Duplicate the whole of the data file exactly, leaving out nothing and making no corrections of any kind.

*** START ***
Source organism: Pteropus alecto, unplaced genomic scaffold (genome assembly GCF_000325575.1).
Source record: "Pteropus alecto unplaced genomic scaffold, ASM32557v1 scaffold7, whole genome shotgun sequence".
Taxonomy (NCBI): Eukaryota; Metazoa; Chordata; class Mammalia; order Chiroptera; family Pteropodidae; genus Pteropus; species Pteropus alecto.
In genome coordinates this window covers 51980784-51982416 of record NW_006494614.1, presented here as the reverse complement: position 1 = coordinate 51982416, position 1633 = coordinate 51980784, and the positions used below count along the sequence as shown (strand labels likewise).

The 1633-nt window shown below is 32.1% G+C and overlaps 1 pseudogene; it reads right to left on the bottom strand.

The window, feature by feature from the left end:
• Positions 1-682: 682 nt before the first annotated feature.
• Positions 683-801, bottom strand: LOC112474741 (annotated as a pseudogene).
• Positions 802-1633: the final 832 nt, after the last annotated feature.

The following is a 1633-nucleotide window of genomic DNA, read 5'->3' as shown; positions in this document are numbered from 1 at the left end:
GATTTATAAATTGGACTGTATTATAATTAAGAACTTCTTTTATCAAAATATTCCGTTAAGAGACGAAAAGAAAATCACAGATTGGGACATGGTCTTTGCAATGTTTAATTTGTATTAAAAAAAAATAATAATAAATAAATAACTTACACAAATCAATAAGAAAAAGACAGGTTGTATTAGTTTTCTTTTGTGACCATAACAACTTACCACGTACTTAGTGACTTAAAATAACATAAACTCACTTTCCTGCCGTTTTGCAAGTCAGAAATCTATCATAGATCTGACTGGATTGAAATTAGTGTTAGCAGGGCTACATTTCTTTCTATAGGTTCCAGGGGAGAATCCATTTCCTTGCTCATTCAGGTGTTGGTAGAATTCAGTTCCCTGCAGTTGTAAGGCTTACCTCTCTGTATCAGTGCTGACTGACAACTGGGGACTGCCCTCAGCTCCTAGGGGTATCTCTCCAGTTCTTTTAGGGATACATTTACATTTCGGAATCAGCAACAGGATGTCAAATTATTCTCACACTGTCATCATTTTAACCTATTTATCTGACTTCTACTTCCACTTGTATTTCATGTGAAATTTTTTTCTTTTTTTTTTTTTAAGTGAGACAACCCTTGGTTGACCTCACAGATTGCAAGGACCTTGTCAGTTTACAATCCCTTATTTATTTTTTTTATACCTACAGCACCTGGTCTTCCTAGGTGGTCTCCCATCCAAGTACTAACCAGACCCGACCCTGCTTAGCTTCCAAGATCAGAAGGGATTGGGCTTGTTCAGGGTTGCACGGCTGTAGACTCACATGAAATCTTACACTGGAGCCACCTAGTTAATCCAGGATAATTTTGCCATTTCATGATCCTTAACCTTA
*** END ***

Source organism: Pteropus alecto, unplaced genomic scaffold (genome assembly GCF_000325575.1).
Source record: "Pteropus alecto unplaced genomic scaffold, ASM32557v1 scaffold7, whole genome shotgun sequence".
Taxonomy (NCBI): Eukaryota; Metazoa; Chordata; class Mammalia; order Chiroptera; family Pteropodidae; genus Pteropus; species Pteropus alecto.
In genome coordinates this window covers 51980784-51982416 of record NW_006494614.1, presented here as the reverse complement: position 1 = coordinate 51982416, position 1633 = coordinate 51980784, and the positions used below count along the sequence as shown (strand labels likewise).

The 1633-nt window shown below is 32.1% G+C and overlaps 1 pseudogene; it reads right to left on the bottom strand.

The window, feature by feature from the left end:
• Positions 1-682: 682 nt before the first annotated feature.
• Positions 683-801, bottom strand: LOC112474741 (annotated as a pseudogene).
• Positions 802-1633: the final 832 nt, after the last annotated feature.

The following is a 1633-nucleotide window of genomic DNA, read 5'->3' as shown; positions in this document are numbered from 1 at the left end:
GATTTATAAATTGGACTGTATTATAATTAAGAACTTCTTTTATCAAAATATTCCGTTAAGAGACGAAAAGAAAATCACAGATTGGGACATGGTCTTTGCAATGTTTAATTTGTATTAAAAAAAAATAATAATAAATAAATAACTTACACAAATCAATAAGAAAAAGACAGGTTGTATTAGTTTTCTTTTGTGACCATAACAACTTACCACGTACTTAGTGACTTAAAATAACATAAACTCACTTTCCTGCCGTTTTGCAAGTCAGAAATCTATCATAGATCTGACTGGATTGAAATTAGTGTTAGCAGGGCTACATTTCTTTCTATAGGTTCCAGGGGAGAATCCATTTCCTTGCTCATTCAGGTGTTGGTAGAATTCAGTTCCCTGCAGTTGTAAGGCTTACCTCTCTGTATCAGTGCTGACTGACAACTGGGGACTGCCCTCAGCTCCTAGGGGTATCTCTCCAGTTCTTTTAGGGATACATTTACATTTCGGAATCAGCAACAGGATGTCAAATTATTCTCACACTGTCATCATTTTAACCTATTTATCTGACTTCTACTTCCACTTGTATTTCATGTGAAATTTTTTTCTTTTTTTTTTTTTAAGTGAGACAACCCTTGGTTGACCTCACAGATTGCAAGGACCTTGTCAGTTTACAATCCCTTATTTATTTTTTTTATACCTACAGCACCTGGTCTTCCTAGGTGGTCTCCCATCCAAGTACTAACCAGACCCGACCCTGCTTAGCTTCCAAGATCAGAAGGGATTGGGCTTGTTCAGGGTTGCACGGCTGTAGACTCACATGAAATCTTACACTGGAGCCACCTAGTTAATCCAGGATAATTTTGCCATTTCATGATCCTTAACCTTA